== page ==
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Thailand Off the Beaten Path Blog

Apr 12
Heet Sip Song: Isaan Thailand Merit Making Traditions

Heet Sip Song (ฮีตสิบสอง) are monthly merit-making events in the Isaan region of Northeast Thailand. The word “heet” in Isaan means “a time-honored tradition” — being related to the Thai word “jareet” (จารีต), which has the same meaning. Sip Song meanwhile means “twelve,” referring to each of the monthly merit making events throughout the year. […]

Apr 11
Phu Phan Museum Rotunda Mural – Sakon Nakhon Art

Previously, we’ve talked about bas-relief Thai artwork, how it’s made, and classic examples of it at the Ajarn Fun Acharo Museum at Wat Pa Udom Somphon. There is a lovely bas-relief tile mural at the Phu Phan Museum’s open air rotunda. However, the museum hasn’t taken the necessary steps to protect the tiles with proper […]

Apr 10
Seri Thai in Northeast Thailand | Free Thai Movement WW II

The Seri Thai Movement, meaning “Free Thai Movement,” was a significant part of Thailand’s history during World War II. This underground resistance group worked against the Japanese occupation of Thailand, which began in 1941 after the Thai government under Field Marshal Plaeck Phibunsongkhram (แปลก พิบูลสงคราม) was coerced into an alliance with Japan. Volunteers in Northeastern […]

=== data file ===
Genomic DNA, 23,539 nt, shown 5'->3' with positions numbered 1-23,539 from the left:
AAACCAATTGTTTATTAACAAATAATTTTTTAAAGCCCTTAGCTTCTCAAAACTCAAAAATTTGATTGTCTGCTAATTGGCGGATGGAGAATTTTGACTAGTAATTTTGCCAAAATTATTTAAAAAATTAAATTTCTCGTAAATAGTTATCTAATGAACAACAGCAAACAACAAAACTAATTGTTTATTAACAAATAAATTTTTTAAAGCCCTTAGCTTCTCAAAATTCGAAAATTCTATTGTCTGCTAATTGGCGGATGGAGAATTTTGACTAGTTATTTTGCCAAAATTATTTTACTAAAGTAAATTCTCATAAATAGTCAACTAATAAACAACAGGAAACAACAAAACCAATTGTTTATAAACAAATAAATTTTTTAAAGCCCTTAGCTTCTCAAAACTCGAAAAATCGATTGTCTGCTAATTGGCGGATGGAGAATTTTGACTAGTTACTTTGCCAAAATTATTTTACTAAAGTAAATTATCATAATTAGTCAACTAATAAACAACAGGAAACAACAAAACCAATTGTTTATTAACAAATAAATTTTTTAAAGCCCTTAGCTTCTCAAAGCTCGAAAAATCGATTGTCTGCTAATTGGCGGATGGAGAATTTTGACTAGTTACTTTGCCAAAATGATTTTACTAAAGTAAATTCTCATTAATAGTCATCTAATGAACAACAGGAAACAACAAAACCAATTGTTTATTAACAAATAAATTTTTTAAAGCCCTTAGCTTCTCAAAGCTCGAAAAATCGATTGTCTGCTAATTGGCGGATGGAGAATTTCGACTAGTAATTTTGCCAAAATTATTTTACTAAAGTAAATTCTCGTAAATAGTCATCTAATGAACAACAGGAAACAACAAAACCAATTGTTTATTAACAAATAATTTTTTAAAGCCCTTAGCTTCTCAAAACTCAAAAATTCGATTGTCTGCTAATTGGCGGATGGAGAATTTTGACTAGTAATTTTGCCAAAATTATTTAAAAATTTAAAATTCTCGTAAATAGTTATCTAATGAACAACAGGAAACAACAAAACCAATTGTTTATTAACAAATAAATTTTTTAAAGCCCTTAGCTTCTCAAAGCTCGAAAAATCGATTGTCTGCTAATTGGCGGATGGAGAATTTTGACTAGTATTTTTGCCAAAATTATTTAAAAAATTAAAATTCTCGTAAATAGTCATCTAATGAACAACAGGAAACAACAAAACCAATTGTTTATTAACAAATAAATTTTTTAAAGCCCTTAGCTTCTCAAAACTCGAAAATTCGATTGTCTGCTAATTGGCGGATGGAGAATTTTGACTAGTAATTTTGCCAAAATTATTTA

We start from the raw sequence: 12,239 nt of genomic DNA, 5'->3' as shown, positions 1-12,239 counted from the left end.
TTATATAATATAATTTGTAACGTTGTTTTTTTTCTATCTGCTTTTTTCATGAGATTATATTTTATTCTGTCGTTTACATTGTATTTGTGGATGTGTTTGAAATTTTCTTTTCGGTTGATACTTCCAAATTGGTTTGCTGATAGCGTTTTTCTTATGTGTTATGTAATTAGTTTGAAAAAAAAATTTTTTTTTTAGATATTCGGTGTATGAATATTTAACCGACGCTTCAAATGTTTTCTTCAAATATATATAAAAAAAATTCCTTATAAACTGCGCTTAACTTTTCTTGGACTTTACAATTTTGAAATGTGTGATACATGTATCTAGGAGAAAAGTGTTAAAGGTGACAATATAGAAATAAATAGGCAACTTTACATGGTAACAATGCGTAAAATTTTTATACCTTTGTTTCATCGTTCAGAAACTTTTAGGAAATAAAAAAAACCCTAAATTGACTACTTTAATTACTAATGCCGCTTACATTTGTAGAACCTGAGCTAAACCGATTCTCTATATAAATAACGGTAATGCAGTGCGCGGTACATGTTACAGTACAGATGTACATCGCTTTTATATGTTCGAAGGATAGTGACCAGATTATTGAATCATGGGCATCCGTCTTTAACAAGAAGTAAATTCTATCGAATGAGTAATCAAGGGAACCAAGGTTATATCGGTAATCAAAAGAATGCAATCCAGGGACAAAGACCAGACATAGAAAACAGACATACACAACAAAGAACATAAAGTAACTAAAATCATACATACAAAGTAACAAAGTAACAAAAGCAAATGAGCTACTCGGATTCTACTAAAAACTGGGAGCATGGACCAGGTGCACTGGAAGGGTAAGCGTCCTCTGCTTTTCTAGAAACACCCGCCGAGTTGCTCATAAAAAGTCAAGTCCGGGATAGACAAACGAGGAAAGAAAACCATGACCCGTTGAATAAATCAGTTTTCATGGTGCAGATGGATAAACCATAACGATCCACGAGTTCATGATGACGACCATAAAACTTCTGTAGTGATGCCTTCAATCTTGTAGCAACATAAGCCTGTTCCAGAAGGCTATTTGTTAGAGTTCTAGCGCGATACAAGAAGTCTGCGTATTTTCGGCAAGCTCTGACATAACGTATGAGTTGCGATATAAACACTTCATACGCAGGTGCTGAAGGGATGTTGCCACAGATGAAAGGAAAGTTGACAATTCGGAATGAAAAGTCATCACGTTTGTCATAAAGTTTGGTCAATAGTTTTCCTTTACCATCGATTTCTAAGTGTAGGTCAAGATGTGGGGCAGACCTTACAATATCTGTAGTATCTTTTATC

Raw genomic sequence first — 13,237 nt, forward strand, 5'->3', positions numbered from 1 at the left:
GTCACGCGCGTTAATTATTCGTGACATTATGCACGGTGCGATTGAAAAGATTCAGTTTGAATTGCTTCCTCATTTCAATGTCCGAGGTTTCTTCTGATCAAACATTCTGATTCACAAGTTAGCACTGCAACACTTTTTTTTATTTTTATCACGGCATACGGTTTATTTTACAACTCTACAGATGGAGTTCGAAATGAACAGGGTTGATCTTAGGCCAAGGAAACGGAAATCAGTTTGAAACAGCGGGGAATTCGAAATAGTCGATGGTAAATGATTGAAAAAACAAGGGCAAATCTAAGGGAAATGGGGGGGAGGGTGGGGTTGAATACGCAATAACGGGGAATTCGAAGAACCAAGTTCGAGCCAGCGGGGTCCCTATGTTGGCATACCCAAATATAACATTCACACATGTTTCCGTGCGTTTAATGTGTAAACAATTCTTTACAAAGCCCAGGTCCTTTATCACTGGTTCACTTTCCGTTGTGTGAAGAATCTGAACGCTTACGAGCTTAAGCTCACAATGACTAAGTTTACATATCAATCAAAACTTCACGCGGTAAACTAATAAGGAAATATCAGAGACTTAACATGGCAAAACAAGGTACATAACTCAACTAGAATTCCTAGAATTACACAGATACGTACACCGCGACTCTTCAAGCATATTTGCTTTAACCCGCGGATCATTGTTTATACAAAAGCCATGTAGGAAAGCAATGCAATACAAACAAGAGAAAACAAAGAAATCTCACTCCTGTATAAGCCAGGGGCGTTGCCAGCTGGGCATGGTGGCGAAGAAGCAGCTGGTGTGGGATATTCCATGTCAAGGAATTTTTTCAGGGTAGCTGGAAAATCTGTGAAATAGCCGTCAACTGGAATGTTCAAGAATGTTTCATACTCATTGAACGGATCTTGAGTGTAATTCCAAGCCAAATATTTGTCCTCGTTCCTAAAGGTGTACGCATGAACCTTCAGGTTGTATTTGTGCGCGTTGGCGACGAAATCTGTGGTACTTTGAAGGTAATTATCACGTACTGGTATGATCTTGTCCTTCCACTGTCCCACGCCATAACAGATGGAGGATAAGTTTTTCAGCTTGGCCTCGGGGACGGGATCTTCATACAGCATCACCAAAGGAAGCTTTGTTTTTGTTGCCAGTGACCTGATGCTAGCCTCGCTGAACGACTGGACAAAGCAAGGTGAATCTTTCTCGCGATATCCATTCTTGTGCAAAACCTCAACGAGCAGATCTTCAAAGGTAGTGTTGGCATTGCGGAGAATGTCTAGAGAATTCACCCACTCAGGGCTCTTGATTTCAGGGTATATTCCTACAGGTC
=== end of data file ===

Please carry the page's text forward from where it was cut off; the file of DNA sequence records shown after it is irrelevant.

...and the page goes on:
Apr 09
The Thai King who Smiles and Never Rests

During his 70 year reign, King Bhumibol Adulyadej The Great of Thailand was popularly known as “the Father of all the Land” (พ่อหลวงปวงแผ่นดิน). He wasn’t regarded as a stern parent, but a kind father who always had Thailand’s best interests at heart. This aspect of HM King Bhumibol doesn’t get discussed enough. Historically, Kings around […]

Apr 08
The Thai Word for Love: Its Cultural Meaning in Thailand

I’ve written before how the Thai language shapes Thai culture and the personality of the Thai people. For example, how the brevity of the language encourages concrete thought versus abstraction. Today, I’m going to talk about how the sound of a single word informs Thai culture. That word is “love”. Or as it’s said in […]

Apr 07
The Isaan Monks of Thailand’s Forest Tradition